Husband runs to court to recover US$2 700 lobola after discovering wife’s affair before wedding


A man is suing his father-in-law to recover US$2,700 he paid as pride price (lobola) after his new wife cheated before their wedding.

Maxmillan Tapiwa Kondowe won a default judgement against Charles Bandera at the civil court but two High Court judges have granted him temporary reprieve by allowing him to appeal.

Calm before the storm … Maxmillan Tapiwa Kondowe and his wife Shumirai Bandera after he paid lobola for her in Karoi in March 2021

Justices Benjamin Chikowero and Samuel Deme, sitting as an appeal court, on Monday barred Kondowe from executing the default judgement pending the outcome of his appeal.

“In our view, there was no evidence of deliberateness that was placed before the court a quo and hence there was no wilful default,” said Chikowero.

Kondowe told the civil court that sometime in March 2021 he paid lobola for Shumirai Bandera from Karoi.

After this ceremony, Kondowe said he was not allowed by the bride’s father to immediately start living with his wife until after their wedding.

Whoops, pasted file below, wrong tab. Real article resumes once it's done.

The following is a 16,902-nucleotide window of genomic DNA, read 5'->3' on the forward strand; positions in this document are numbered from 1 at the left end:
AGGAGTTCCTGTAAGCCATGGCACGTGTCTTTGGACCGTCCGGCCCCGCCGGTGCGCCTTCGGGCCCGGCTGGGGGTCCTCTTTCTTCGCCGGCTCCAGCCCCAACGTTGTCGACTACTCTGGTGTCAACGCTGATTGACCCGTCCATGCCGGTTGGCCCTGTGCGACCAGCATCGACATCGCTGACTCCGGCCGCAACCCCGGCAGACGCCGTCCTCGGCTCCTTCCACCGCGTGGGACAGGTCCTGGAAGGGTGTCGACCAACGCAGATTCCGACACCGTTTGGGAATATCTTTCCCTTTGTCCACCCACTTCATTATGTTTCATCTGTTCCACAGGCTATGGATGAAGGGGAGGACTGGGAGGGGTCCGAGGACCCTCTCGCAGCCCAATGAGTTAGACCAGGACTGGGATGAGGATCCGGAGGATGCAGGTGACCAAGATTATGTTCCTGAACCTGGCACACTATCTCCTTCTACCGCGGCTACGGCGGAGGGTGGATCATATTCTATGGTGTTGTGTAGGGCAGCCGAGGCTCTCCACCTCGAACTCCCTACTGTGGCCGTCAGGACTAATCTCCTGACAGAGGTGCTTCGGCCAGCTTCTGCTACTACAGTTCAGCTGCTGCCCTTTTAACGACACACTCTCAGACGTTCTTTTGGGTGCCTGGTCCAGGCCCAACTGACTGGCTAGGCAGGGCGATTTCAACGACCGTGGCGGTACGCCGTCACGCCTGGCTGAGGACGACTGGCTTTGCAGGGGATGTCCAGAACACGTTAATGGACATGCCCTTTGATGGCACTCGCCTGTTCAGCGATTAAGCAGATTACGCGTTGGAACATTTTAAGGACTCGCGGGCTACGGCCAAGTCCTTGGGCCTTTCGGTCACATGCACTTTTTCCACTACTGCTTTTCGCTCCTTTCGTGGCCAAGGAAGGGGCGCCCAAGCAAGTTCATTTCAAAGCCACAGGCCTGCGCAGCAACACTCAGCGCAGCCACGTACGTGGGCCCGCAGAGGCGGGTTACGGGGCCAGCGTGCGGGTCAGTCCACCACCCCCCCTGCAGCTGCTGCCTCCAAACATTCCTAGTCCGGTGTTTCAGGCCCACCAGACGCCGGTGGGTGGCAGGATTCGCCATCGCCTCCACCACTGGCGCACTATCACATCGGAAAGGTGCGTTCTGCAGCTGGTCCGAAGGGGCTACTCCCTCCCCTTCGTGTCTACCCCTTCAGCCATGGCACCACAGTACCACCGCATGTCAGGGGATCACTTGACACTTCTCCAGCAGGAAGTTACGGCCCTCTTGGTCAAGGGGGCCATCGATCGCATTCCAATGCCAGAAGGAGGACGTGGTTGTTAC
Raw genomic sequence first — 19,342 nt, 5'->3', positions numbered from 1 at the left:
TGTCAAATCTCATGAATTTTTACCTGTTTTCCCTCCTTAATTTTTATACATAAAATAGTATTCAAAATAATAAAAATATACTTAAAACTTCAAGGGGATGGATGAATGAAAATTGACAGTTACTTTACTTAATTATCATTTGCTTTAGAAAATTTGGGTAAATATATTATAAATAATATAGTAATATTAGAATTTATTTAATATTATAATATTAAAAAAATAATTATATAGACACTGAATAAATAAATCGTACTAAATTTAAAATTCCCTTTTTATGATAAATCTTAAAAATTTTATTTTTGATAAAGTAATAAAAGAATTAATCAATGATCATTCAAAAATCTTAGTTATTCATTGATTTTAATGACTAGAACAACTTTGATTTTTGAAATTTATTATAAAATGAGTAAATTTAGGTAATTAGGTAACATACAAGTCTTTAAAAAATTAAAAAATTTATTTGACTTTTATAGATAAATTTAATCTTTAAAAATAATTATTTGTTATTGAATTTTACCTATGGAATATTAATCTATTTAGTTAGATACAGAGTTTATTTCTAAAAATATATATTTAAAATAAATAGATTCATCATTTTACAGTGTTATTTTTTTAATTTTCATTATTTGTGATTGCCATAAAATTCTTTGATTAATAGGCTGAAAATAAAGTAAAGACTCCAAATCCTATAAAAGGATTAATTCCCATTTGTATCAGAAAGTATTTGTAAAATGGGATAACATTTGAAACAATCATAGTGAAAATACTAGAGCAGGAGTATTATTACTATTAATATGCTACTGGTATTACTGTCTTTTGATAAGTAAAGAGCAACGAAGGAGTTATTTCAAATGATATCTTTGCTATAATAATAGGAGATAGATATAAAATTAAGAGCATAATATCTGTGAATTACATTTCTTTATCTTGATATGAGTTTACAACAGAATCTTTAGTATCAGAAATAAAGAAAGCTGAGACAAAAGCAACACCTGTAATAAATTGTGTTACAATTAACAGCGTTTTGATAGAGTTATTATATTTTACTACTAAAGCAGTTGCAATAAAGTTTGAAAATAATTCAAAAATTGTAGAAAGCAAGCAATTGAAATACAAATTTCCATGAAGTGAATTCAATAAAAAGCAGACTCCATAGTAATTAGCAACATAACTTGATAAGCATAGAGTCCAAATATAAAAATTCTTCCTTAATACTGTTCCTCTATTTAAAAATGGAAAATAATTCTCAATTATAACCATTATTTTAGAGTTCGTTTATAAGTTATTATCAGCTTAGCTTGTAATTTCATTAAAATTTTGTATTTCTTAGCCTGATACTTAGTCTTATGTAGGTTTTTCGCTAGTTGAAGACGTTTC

Two months later, Kondowe discovered WhatsApp messages on his wife’s phone showing that she was dating another man.

He said he confronted his wife who allegedly admitted having cheated.

Kondowe called time on the marriage and took his father-in-law to the small claims court demanding his lobola back.

Bandera was served with summons but failed to enter an appearance to defend. Kondowe then successfully applied for default judgment against the Bandera.

Upon discovering that the Messenger of Court wanted to execute the default judgment, Bandera proceeded to apply for a rescission of the judgement.

He applied for an interim order for a stay of execution of the default judgment which was dismissed by the civil court, leading to his appeal to the High Court which has paused the execution of judgement until the matter is heard.

“The court a quo also erred in that it failed to find as a fact that the appellant’s explanation for the default when he failed to enter an appearance to defend is reasonable and that the bona fides of his defence on the merits of the case carry some weight which when considered in conjunction with one another and the application as a whole would tilt in favour of the granting of the rescission of the judgment prayed for by the appellant,” Bandera’s lawyers said in his appeal.

Bandera also argued that the magistrate had no jurisdiction to hear Kondowe’s claim. ZimLive.

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